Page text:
Restaurants and bars in New York will lose their liquor licenses if they fail to abide by the state’s reopening safety measures against COVID-19, Gov. Andrew Cuomo warned yesterday in an angry response to what he said were rampant and flagrant violations.
A special task force of enforcement agents has joined state liquor authorities in a crackdown on the establishments, Cuomo revealed in a press briefing yesterday. He noted that the state has fielded 25,000 complaints to date of businesses failing to follow the regulations, a record response to a new set of state rules, and blasted restaurants and bars as the most common violators by far.
“We are not kidding around about this,” the governor said. “You’re talking about jeopardizing people’s lives.”
The Democrat said he had called several restaurants and bars himself after seeing photos of large customer gatherings where people were not wearing masks or staying six feet apart.
“You don’t need a detective squad to go out and find it,” said the governor, who has become a media sensation through his daily televised briefings. “It is rampant, and there is not enough enforcement."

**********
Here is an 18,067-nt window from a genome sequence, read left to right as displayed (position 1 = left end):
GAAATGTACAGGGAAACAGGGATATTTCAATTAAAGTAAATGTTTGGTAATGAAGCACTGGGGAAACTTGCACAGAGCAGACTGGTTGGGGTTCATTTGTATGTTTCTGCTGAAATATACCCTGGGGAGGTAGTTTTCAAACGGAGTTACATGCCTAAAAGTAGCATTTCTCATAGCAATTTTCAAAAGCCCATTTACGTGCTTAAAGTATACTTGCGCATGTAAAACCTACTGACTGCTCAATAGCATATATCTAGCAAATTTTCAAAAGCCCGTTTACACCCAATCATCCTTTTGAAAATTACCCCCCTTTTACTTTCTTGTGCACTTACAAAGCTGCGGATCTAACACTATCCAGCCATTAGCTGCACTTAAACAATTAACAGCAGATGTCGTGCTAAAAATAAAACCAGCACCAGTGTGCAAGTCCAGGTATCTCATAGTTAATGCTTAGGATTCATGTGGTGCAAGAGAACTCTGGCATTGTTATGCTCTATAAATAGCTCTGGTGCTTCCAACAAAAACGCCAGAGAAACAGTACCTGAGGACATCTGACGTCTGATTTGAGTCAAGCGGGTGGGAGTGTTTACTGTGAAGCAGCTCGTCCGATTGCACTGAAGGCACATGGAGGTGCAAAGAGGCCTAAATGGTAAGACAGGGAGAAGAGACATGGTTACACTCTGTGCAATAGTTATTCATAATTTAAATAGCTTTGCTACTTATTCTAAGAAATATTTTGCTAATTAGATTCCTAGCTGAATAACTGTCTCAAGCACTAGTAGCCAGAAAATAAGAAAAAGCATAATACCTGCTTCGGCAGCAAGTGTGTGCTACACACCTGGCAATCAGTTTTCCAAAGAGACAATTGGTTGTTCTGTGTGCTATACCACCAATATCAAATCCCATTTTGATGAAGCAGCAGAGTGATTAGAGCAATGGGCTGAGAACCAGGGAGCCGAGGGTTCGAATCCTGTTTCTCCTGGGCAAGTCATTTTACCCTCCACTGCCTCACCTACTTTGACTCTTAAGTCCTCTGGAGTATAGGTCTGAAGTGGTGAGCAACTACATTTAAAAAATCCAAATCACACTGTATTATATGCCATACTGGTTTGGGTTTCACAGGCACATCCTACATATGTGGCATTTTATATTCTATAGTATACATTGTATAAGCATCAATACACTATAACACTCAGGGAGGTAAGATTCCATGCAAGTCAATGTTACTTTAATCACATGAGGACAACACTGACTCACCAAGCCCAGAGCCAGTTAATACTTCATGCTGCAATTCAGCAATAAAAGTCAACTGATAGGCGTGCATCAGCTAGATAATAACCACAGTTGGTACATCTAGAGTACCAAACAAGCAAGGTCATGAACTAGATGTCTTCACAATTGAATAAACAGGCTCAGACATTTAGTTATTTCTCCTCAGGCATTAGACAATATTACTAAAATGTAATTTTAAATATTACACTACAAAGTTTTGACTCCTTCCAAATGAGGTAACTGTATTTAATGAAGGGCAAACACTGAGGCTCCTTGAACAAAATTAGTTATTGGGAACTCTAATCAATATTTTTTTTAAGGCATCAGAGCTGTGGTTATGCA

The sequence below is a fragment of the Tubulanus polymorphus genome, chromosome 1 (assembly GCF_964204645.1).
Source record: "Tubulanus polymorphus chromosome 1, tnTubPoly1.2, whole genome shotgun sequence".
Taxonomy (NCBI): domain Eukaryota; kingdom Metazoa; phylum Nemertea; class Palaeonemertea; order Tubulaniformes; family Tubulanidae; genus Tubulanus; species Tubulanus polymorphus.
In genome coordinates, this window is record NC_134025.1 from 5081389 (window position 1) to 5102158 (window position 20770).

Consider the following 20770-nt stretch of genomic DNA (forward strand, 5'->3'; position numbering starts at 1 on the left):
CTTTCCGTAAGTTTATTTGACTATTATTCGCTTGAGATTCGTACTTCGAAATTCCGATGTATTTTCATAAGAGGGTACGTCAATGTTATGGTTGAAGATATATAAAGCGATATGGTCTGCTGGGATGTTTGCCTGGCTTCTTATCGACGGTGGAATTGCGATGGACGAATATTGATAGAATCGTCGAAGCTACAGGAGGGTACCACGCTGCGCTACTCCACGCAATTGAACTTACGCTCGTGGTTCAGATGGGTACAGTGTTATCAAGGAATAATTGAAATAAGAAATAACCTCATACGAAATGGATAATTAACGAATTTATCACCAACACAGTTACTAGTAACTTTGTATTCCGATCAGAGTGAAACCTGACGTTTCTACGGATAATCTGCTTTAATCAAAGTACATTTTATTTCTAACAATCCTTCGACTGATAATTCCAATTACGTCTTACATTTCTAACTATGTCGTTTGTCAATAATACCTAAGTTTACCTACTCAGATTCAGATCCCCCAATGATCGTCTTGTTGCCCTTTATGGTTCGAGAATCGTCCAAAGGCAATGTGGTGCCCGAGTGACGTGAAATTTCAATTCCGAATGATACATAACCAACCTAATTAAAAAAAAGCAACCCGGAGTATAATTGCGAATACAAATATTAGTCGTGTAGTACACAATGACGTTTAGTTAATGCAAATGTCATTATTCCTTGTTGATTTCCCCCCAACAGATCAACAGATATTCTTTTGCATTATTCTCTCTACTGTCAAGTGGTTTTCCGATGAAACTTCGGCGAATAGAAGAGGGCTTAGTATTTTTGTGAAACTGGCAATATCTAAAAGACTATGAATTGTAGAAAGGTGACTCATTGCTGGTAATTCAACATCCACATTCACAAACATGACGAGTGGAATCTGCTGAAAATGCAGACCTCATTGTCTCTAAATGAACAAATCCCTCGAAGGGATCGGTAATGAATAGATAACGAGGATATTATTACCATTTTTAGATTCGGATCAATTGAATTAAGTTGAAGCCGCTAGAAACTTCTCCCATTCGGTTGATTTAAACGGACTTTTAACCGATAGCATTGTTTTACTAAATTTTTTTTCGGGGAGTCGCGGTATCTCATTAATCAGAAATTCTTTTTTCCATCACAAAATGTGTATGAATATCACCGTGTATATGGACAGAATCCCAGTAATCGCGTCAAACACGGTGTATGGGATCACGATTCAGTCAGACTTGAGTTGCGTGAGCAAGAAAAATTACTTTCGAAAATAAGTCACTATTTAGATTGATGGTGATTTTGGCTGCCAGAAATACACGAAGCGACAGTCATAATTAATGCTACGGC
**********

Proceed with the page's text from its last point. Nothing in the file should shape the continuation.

“They’re not being ethical, they’re not being moral, they’re not being good new Yorkers,” he said. “They’re also violating the law.”
The violations were particularly widespread in the Hamptons, the traditional weekend getaway spot for Manhattanites, as well as New York City itself. The reopening of both areas started on June 8. Restaurants in those areas are limited to takeout, delivery and outdoor service. Cuomo noted that media coverage showed crowds congregating at patio areas in violation of mandated social distancing measures.
He ticked through the excuses that have been aired when operators were called to account for flouting the rules, only to dismiss them all as irrelevant. “You are responsible for the people within your establishment,” he declared.
Cuomo has been conservative in allowing New York businesses to reopen after ordering most industries to shut down in mid-March to slow the spread of coronavirus. New York has been hit harder by the pandemic than any other state, with more than 300,000 confirmed cases of COVID-19.
His warning to violators of the state’s reopening plan was the latest sign of concern among government officials nationwide that safety measures are being dropped too quickly, either voluntarily or with government approval. On Friday, Oregon Gov. Kate Brown announced that she was delaying the reopening plan for her state by a week. She acted as new diagnoses of COVID-19 hit a record daily high of 209.